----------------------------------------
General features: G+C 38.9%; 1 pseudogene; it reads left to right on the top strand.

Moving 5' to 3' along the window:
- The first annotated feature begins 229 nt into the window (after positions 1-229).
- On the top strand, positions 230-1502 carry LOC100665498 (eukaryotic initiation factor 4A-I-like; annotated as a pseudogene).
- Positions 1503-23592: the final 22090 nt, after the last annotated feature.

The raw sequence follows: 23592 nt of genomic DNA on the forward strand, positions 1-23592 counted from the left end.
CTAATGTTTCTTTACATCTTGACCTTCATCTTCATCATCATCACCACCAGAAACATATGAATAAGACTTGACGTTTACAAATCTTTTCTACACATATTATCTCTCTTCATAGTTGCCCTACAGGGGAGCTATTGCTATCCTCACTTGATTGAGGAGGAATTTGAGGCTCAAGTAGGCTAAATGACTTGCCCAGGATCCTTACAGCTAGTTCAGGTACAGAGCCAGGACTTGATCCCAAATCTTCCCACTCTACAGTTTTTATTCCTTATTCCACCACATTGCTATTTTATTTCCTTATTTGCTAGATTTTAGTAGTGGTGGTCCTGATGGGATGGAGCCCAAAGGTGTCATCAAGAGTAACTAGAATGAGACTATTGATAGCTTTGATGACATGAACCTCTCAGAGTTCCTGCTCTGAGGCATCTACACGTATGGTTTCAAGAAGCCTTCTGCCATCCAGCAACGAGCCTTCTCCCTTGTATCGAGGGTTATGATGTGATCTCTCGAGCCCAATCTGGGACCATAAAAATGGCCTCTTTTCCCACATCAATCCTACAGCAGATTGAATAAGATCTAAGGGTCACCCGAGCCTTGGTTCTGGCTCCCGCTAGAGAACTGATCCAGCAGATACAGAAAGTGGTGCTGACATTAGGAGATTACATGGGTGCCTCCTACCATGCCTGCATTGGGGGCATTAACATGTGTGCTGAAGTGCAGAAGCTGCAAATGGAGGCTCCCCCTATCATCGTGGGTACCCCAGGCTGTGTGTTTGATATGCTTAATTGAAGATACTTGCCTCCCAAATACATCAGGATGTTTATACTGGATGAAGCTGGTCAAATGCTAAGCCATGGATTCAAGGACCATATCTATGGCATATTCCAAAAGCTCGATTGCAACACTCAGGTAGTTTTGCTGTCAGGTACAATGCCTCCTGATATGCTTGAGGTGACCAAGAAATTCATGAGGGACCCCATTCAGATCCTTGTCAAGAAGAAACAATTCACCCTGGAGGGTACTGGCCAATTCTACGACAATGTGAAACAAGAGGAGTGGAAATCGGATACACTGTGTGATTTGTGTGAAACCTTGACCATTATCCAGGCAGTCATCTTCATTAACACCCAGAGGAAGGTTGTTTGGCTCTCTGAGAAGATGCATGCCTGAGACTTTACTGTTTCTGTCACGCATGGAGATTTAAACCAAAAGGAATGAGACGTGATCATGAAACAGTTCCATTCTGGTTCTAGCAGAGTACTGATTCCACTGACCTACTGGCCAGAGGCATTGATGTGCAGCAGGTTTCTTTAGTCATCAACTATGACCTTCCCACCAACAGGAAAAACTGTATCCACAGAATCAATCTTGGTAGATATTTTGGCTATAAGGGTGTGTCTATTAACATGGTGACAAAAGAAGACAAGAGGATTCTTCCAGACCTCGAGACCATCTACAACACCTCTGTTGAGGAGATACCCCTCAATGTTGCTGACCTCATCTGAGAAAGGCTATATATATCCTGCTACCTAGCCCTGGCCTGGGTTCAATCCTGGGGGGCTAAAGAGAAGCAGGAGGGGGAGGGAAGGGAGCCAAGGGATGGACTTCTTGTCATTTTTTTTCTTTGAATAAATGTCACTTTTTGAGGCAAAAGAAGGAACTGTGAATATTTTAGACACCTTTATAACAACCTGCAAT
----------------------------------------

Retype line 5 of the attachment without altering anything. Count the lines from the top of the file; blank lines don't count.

- Positions 1503-23592: the final 22090 nt, after the last annotated feature.